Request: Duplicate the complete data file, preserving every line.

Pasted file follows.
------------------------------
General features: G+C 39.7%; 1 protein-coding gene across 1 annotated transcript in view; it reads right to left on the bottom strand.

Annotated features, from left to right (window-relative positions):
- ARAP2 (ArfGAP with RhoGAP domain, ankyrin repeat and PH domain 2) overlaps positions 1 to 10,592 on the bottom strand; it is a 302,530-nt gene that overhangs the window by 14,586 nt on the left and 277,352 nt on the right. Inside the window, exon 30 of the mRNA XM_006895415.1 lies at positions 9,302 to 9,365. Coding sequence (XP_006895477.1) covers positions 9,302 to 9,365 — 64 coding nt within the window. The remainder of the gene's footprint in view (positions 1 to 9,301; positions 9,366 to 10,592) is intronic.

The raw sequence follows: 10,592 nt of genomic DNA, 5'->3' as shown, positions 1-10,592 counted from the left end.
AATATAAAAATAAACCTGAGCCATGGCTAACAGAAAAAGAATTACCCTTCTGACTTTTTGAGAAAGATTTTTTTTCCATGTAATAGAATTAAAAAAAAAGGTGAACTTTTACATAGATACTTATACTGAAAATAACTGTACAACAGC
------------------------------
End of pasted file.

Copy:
General features: G+C 39.7%; 1 protein-coding gene across 1 annotated transcript in view; it reads right to left on the bottom strand.

Annotated features, from left to right (window-relative positions):
- ARAP2 (ArfGAP with RhoGAP domain, ankyrin repeat and PH domain 2) overlaps positions 1 to 10,592 on the bottom strand; it is a 302,530-nt gene that overhangs the window by 14,586 nt on the left and 277,352 nt on the right. Inside the window, exon 30 of the mRNA XM_006895415.1 lies at positions 9,302 to 9,365. Coding sequence (XP_006895477.1) covers positions 9,302 to 9,365 — 64 coding nt within the window. The remainder of the gene's footprint in view (positions 1 to 9,301; positions 9,366 to 10,592) is intronic.

The raw sequence follows: 10,592 nt of genomic DNA, 5'->3' as shown, positions 1-10,592 counted from the left end.
AATATAAAAATAAACCTGAGCCATGGCTAACAGAAAAAGAATTACCCTTCTGACTTTTTGAGAAAGATTTTTTTTCCATGTAATAGAATTAAAAAAAAAGGTGAACTTTTACATAGATACTTATACTGAAAATAACTGTACAACAGC